Kazakhstan The seven-day space sojourn of an American millionaire scientist came to a close as he and a Russian-American crew undocked from the international space station and sped back to Earth, landing early today on the windswept steppes of Kazakhstan.
The bone-jarring descent brought an end to Gregory Olsen's space station visit, the third trip by a private citizen to the orbiting laboratory. The Soyuz spacecraft that carried them covered the approximately 250 miles from the station to Earth in 3 1/2 hours.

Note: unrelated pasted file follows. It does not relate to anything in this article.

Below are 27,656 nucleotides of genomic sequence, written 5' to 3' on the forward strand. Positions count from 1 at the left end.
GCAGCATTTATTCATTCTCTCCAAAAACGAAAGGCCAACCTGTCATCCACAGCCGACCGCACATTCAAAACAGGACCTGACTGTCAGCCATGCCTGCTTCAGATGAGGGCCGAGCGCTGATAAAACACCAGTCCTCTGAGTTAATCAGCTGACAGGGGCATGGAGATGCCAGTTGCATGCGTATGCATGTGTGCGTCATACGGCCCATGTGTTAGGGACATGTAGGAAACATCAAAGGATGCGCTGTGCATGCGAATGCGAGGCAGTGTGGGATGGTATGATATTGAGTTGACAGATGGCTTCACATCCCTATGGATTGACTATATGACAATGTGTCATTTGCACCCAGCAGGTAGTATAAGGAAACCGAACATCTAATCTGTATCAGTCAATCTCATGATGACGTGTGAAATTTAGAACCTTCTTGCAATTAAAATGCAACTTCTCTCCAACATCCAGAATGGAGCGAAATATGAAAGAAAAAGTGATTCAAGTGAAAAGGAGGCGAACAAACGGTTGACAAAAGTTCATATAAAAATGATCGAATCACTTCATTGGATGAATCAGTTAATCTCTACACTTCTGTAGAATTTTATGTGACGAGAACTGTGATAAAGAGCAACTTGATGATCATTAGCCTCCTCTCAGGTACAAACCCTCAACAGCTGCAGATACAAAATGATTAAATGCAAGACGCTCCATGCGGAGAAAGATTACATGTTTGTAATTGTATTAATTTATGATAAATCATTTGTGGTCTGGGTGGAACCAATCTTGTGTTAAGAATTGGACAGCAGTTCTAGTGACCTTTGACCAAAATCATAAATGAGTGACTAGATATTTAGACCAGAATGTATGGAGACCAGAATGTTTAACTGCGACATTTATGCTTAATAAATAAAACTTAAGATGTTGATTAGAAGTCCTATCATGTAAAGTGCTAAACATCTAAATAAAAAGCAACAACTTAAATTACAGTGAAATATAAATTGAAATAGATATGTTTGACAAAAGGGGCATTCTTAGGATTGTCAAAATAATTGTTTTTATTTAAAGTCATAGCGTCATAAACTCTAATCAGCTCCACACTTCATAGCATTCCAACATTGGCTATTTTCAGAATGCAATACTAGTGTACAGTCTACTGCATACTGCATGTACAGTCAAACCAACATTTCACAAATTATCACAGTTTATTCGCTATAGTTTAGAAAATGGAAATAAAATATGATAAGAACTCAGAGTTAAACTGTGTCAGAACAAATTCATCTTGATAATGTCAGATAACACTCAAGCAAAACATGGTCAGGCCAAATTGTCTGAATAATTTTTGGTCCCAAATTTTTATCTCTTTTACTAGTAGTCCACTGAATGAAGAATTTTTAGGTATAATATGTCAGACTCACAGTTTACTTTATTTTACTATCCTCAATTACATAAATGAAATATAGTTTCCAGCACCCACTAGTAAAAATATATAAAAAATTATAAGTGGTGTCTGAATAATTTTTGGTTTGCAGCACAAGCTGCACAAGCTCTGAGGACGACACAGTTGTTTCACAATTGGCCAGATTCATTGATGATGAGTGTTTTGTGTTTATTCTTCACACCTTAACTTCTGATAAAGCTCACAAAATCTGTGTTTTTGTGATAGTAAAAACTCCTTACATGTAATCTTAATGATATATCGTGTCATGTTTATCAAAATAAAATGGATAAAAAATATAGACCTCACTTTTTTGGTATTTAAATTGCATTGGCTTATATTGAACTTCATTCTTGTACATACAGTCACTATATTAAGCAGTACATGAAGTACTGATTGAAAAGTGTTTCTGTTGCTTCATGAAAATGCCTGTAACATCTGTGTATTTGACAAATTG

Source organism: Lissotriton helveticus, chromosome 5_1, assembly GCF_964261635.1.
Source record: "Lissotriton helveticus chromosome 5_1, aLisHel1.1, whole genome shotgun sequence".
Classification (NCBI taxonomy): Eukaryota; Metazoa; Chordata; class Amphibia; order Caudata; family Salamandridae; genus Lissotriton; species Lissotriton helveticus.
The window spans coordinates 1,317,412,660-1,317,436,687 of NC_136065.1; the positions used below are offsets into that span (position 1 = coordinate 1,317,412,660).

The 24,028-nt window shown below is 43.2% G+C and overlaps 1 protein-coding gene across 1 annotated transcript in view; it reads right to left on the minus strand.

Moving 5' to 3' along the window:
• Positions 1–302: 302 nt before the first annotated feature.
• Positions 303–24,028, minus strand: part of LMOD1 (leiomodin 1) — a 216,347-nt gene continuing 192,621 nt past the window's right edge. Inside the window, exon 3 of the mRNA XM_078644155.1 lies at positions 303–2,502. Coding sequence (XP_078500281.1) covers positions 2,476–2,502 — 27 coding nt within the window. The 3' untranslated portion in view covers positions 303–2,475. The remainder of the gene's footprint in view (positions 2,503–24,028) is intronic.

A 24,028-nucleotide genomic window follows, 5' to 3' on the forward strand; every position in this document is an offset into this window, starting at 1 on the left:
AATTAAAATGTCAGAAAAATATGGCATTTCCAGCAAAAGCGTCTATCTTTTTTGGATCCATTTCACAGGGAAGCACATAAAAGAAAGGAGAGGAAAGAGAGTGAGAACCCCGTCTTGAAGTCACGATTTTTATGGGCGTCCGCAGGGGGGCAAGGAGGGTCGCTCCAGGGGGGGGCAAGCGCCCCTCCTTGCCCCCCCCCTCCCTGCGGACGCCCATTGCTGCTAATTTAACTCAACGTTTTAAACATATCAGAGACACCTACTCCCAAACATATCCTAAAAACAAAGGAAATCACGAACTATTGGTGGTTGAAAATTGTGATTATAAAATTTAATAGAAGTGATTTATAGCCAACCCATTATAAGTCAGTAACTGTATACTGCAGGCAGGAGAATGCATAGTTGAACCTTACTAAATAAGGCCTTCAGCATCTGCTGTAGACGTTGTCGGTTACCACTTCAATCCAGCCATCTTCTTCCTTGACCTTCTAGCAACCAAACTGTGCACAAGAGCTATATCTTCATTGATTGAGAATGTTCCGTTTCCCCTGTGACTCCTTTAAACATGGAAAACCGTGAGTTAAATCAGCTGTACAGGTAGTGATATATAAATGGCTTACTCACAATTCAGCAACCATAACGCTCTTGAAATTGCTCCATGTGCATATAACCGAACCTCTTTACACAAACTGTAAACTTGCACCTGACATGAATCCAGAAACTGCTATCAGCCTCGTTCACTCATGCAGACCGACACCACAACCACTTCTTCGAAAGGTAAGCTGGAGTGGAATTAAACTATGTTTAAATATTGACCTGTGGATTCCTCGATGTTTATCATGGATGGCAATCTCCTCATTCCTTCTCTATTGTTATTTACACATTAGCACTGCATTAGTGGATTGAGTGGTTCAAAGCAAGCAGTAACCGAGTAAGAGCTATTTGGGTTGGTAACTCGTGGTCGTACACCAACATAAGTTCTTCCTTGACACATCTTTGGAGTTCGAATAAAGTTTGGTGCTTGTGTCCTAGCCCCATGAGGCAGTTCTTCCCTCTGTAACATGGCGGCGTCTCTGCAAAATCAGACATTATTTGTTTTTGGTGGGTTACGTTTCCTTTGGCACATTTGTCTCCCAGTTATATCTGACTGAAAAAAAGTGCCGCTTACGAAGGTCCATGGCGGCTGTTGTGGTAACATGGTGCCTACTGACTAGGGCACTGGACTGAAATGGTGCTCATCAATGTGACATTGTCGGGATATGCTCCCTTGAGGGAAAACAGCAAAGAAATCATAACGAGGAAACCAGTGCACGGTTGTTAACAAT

Olsen, American astronaut William McArthur and Russian cosmonaut Valery Tokarev blasted off from the Baikonur launch facility in Kazakhstan on Oct. 1 and docked with the space station two days later.
McArthur and Tokarev will stay aboard the station for six months, while Olsen returns with John Phillips and Sergei Krikalev, who were there since April.
Olsen, who spent two years in training and paid $20 million for his trip, conducted experiments during his visit, including one to determine how microbes that have built up on the space station are affected by flight, particularly if their rate of mutation has been affected.